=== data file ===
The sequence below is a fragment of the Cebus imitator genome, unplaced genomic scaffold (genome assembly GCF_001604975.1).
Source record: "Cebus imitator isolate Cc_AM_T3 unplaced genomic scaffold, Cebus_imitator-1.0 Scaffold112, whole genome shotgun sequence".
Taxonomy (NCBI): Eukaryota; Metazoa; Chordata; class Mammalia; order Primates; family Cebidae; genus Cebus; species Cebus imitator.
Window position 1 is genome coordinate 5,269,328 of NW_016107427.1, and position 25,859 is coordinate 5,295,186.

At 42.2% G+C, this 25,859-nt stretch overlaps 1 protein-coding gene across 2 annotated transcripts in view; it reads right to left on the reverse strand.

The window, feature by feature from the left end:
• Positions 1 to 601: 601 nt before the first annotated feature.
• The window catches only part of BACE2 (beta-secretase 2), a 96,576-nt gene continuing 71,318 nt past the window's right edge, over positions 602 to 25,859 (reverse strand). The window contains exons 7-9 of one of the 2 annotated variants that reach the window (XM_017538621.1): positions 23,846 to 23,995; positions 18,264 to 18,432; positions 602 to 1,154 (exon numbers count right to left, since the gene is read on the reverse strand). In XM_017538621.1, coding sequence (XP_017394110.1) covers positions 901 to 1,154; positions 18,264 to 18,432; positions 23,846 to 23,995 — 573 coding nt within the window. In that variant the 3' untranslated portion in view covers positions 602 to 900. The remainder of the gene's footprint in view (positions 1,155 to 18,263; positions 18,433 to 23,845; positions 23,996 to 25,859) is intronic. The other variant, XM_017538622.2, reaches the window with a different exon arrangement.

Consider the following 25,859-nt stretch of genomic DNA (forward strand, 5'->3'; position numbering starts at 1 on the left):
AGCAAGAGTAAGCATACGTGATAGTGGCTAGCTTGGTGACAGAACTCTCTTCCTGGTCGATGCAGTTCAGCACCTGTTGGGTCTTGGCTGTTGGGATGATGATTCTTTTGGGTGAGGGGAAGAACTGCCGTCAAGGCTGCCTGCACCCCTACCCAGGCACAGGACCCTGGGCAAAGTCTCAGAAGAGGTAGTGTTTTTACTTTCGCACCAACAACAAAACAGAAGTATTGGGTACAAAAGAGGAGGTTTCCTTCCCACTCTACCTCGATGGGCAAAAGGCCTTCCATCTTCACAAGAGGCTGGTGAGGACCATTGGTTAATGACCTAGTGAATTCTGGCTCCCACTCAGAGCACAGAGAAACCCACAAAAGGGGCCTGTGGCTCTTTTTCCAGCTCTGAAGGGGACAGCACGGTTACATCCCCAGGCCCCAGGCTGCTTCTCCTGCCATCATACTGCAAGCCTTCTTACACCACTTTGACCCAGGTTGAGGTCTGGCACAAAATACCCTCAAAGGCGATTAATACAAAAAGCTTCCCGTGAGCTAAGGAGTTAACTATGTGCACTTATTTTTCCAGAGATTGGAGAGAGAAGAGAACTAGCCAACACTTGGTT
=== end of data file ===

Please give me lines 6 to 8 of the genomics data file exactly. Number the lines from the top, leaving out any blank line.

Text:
The window, feature by feature from the left end:
• Positions 1 to 601: 601 nt before the first annotated feature.
• The window catches only part of BACE2 (beta-secretase 2), a 96,576-nt gene continuing 71,318 nt past the window's right edge, over positions 602 to 25,859 (reverse strand). The window contains exons 7-9 of one of the 2 annotated variants that reach the window (XM_017538621.1): positions 23,846 to 23,995; positions 18,264 to 18,432; positions 602 to 1,154 (exon numbers count right to left, since the gene is read on the reverse strand). In XM_017538621.1, coding sequence (XP_017394110.1) covers positions 901 to 1,154; positions 18,264 to 18,432; positions 23,846 to 23,995 — 573 coding nt within the window. In that variant the 3' untranslated portion in view covers positions 602 to 900. The remainder of the gene's footprint in view (positions 1,155 to 18,263; positions 18,433 to 23,845; positions 23,996 to 25,859) is intronic. The other variant, XM_017538622.2, reaches the window with a different exon arrangement.